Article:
This hails from an era where music was furniture. An era where if you were streaming you had a bad cold. To play music at home was a huge commitment in money and space and usually meant Mahogany or Teak. That is why this window display looks like Grandma's ornaments on a sideboard. Everything about music was big and heavy, including the black discs it came stored on. A long play was 25 minutes at 33 1/3 RPM, or revolutions per minute.

I always wondered why it was such an obscure speed, and it turns out it was all a compromise brought about by the technological limitations of the time.

The original acceptance of 33 1/3 by RCA in 1931 was a compromise between sound quality – the slower the rotation, the poorer the sounds quality – and quantity of recording time. The original microgroove could hold 23 minutes of recorded music. This was a huge increase from the 5 minutes per side of the 78 RPM. This increase was due to the slower speed as well as a second increase, in disc size, from 10″ to 12″. It is believed that the research done by CBS in the early forties confirmed that 33 1/3 was a reasonable compromise. (

This is what the death-trap looked like on the inside.

This is a rusty garden chair. It looks like someone was sitting on it permanently for years while it rusted around them.

Next we have Tutankhamun of course. I did warn you. Tutankhamun leaning against a white Peugeot van to be precise.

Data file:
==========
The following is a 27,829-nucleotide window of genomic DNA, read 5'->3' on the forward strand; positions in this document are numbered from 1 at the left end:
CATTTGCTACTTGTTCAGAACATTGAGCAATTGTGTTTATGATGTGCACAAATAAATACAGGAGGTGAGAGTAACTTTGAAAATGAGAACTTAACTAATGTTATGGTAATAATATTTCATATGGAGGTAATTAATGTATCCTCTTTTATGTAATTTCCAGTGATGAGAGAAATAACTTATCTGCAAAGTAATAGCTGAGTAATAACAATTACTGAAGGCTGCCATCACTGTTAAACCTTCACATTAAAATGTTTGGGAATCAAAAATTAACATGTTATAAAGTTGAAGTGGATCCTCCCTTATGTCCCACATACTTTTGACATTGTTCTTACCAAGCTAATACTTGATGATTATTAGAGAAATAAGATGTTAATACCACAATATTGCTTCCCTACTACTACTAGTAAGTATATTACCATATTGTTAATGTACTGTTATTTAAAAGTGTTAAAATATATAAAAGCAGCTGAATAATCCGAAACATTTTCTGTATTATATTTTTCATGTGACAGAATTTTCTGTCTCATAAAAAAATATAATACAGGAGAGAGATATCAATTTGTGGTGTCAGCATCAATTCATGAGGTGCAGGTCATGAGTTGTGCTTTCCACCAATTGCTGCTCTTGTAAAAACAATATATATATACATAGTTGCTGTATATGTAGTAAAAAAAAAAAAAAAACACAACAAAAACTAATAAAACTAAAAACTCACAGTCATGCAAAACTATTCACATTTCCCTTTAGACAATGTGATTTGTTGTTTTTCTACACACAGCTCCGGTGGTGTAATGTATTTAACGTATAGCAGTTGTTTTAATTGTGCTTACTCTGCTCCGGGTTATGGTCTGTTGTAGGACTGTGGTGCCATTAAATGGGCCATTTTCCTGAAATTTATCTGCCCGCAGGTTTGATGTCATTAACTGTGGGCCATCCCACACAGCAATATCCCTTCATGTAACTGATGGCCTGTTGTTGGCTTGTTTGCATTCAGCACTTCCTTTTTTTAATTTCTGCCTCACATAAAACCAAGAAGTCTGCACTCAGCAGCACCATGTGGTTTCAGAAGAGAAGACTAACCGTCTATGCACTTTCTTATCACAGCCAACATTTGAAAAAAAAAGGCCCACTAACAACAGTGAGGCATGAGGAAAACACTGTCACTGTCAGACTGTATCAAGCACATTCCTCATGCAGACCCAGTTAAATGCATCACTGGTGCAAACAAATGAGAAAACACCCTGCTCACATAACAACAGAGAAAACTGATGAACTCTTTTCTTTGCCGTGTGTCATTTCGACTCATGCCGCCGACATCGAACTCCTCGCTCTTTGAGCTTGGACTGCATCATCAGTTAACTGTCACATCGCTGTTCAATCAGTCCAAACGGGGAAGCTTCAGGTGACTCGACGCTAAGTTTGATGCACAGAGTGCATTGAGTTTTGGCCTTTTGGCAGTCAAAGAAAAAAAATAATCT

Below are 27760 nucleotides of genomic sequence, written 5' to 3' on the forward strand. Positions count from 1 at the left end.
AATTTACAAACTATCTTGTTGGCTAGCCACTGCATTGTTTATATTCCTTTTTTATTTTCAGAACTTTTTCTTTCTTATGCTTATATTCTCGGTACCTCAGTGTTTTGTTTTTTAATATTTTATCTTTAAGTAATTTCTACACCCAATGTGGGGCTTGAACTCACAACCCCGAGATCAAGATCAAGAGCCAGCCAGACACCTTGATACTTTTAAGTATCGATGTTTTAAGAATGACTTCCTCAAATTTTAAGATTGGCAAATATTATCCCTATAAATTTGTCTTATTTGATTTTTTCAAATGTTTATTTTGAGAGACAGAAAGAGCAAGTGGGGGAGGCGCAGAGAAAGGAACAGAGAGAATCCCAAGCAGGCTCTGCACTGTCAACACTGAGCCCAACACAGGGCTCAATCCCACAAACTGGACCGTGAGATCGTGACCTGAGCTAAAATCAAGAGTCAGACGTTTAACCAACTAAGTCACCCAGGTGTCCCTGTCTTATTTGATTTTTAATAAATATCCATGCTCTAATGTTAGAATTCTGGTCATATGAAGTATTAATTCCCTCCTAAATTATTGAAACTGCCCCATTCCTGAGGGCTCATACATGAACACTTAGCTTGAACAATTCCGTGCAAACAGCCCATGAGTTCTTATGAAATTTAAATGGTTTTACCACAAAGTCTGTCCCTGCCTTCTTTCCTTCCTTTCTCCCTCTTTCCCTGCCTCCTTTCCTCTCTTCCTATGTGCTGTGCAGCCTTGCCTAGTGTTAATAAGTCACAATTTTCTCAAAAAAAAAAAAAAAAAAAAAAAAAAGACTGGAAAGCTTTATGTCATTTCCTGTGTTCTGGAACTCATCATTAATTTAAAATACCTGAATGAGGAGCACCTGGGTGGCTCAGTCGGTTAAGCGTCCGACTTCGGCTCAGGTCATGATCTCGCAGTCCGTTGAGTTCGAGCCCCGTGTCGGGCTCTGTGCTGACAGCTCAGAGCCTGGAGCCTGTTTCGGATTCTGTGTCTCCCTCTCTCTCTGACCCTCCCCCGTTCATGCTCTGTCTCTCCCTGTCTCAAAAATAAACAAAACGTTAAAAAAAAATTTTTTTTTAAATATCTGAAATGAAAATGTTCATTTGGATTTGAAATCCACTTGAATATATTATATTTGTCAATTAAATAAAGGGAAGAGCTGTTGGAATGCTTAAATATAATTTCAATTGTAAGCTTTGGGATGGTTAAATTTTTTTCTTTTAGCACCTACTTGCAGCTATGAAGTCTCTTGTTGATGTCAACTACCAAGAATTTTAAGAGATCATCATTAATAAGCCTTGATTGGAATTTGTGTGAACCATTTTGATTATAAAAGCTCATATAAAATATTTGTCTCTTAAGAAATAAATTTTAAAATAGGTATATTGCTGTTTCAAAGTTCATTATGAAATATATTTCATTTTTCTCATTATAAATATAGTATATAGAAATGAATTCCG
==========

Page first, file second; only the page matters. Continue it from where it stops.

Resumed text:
Tutankhamun Heqaiunushema, Ruler of Heliopolis of Upper Egypt, Nebkheperure, Lord of Manifestations is Ra, The Living Image of Amun, is displayed in the car park behind the Town Hall, just next to the public toilets, with various grave goods for the next life, including the Bowkers Patent "Quick Serve" Bottle Measure, "Just pour, nothing more". There is also a Rupert the Bear cartoon book, another Buddha, a shaving brush, a calculator, some bangles, a spirit level, a leather belt, a flying dragonfly toy, an assortment of art prints and some sepia family photos, not of Tutankhamun's family it has to be said. The ancient Egyptians although very clever, didn't invent photography. That's why they had to carve everything out of rock. Their achievements were awesome for rock carvers, just think what they could have achieved with a 3D printer?